2003 WSOP champ Chris Moneymaker changed the course of poker history today with a shocking admission about a lie he’s told for nearly two decades — he’s not the man you think he is. Story here. https://t.co/4pS8HXGNwE
— PokerNews (@PokerNews) April 1, 2021
Beyond manning the social channels for PokerNews, you’ve dabbled in podcast co-hosting, Twitch streaming, video production, and more. It seems like you need a pretty diverse skillset to handle everything thrown your way (hats off to you!). What advice would you give to someone wanting to break into the poker business and have this type of role?
Do not pigeonhole yourself. You are never too old to learn something new and add a new tool to your toolbelt. If you are good at one thing, there will always be someone someday who might be better at that one thing. Do what you can to always keep learning and picking up new things to help you grow and become more valuable to your employer or your future one.
What’s something you still haven’t yet done/accomplished in poker that’s on your bucket list?
I have to say play in the Main Event. I will turn 40 this coming summer during one of the starting days and that has always been a goal of mine. I lost my dad several years ago, but we really reconnected after many rough years… at the poker table. My dad and I would play every week in a free bar league. We played in some underground games in Houston and we even traveled to Louisiana to play in some bigger buy-in ($200) weekend tournaments back in the day. Our goal was to make it to the WSOP and play together, etc. Sadly my dad died before we could make those trips happen. So, yeah, if I ever get the opportunity to jump in, I know I’ll have my dad with me.
Beyond that dream everyone in poker has, I want to help keep the history of the game alive. One thing I love about my co-worker, Chad Holloway, is his love of the history of poker and the history of the WSOP with Binion’s Horseshoe and everything. I hope to interview more legends of the game and help share their memories.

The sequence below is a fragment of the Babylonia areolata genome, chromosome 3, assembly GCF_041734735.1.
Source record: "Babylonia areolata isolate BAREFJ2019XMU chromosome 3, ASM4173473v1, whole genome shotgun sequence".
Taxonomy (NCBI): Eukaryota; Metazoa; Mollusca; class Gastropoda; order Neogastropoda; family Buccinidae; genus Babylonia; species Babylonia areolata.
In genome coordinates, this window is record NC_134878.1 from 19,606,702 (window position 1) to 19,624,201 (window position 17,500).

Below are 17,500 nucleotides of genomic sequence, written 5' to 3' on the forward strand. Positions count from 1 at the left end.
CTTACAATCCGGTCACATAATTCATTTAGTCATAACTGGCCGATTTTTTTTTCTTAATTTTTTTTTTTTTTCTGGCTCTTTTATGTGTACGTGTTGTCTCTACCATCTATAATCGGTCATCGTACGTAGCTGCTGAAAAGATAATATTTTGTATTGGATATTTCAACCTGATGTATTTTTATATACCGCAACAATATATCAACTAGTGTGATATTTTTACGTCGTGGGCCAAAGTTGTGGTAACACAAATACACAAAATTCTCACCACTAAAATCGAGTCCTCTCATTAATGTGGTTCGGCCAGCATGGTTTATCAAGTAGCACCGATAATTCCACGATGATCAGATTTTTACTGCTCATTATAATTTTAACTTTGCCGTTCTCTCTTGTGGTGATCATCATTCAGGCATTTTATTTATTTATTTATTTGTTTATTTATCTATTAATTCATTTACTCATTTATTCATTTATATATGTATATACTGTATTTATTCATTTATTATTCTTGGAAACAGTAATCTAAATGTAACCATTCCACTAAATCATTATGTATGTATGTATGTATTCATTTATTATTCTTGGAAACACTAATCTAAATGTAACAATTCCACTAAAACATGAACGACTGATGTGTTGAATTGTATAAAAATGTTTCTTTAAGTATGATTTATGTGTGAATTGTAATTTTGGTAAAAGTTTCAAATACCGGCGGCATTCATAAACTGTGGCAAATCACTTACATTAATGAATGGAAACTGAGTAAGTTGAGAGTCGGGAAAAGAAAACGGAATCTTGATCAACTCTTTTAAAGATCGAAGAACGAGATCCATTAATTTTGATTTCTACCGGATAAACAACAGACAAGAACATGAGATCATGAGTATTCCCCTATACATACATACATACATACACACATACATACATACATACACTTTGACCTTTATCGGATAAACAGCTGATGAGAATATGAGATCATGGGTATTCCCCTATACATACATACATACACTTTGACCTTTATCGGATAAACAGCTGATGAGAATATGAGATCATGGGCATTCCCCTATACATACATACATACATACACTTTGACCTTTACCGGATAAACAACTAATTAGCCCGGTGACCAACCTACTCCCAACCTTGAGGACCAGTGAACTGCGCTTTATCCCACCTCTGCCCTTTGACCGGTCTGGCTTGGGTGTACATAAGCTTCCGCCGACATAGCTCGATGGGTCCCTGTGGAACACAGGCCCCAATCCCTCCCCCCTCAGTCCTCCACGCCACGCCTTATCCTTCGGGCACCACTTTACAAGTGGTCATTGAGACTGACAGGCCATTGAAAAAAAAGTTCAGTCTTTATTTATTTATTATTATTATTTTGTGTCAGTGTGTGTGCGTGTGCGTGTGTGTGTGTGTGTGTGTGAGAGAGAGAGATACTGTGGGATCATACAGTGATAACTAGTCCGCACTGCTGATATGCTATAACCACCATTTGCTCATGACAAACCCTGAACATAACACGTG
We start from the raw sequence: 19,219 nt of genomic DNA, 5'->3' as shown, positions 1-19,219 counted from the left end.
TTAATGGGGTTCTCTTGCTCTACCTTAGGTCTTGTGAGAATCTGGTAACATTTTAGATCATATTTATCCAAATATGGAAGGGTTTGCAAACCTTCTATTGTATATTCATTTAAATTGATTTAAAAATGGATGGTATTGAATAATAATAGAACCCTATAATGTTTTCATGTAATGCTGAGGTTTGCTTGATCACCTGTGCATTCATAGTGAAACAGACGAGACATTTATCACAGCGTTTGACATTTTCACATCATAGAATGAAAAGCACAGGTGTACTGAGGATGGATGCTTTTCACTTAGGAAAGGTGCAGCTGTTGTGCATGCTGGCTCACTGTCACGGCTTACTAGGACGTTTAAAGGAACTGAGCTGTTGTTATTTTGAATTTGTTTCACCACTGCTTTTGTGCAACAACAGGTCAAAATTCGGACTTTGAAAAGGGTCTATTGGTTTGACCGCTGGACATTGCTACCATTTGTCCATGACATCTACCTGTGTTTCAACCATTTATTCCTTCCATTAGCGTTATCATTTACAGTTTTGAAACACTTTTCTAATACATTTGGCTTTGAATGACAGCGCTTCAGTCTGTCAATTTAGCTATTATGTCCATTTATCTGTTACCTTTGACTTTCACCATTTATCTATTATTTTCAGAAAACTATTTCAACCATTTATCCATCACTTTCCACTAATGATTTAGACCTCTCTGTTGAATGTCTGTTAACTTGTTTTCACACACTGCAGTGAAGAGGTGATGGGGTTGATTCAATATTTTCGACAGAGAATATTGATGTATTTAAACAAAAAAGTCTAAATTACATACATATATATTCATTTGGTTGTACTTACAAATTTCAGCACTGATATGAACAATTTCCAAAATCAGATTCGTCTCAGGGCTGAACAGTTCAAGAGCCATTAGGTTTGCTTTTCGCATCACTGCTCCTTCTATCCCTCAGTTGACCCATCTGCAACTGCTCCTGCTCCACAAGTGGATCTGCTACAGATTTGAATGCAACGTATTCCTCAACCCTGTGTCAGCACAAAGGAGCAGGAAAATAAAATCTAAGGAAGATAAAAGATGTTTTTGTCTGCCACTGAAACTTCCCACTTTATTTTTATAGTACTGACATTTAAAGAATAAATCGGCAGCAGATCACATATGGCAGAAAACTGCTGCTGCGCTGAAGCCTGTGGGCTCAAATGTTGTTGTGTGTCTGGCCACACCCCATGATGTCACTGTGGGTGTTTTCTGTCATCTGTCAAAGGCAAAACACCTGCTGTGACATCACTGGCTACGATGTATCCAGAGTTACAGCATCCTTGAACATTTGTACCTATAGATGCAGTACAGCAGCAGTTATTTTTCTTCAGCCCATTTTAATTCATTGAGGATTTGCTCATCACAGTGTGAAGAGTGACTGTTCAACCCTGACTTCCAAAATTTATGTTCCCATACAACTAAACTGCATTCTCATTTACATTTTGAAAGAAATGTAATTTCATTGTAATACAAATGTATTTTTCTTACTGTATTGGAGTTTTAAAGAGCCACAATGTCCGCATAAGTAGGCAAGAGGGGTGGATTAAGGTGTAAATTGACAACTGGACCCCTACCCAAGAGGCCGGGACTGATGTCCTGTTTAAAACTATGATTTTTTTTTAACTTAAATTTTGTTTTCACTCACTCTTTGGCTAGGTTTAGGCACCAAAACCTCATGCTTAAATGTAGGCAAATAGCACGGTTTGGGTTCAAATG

My #lfgpodcast interview with @ChadAHolloway just came out! Skip to 1 hour 3 min 30 secs and hear about my new pals @BrianReinert1 and @SeanAllison218. Listen to how i angled @RealKidPoker into gifting me a $250 rebuy and this selfie. @TheCSOP was fun.https://t.co/63RqapYDje pic.twitter.com/doRtTB5CYQ
— Jesse Fullen (@jessefullen) March 7, 2019
Alright, the stage is yours – go ahead and let loose about something you just HAVE to get off your chest.
Poker is a game. Next time you head out to a cash session or register a tournament, go into it with the mindset that this is a game and sometimes games can be fun. Talk to someone at the table if you can. Hear their story about how they got into poker. Play your game and try to win of course, but try to remember that poker can be fun and friendly, too. In addition to walking away with a trophy, try to walk away with a new friend or two as well. Then, bring them to the next Run It Up series and join me for karaoke night with 250 other slightly inebriated poker players.
One last thing… I would not be where I am today without certain people. Thank you Jason Somerville, Chad Holloway, Yori Epskamp, Kristalina Houston, Chris Moneymaker, Norman Chad, Kevin Mathers, Mike Nelson, Pablo Ortiz, Andy Camou, Will Butcher and countless others. These amazing people have helped me grow, learn, and get to where I am.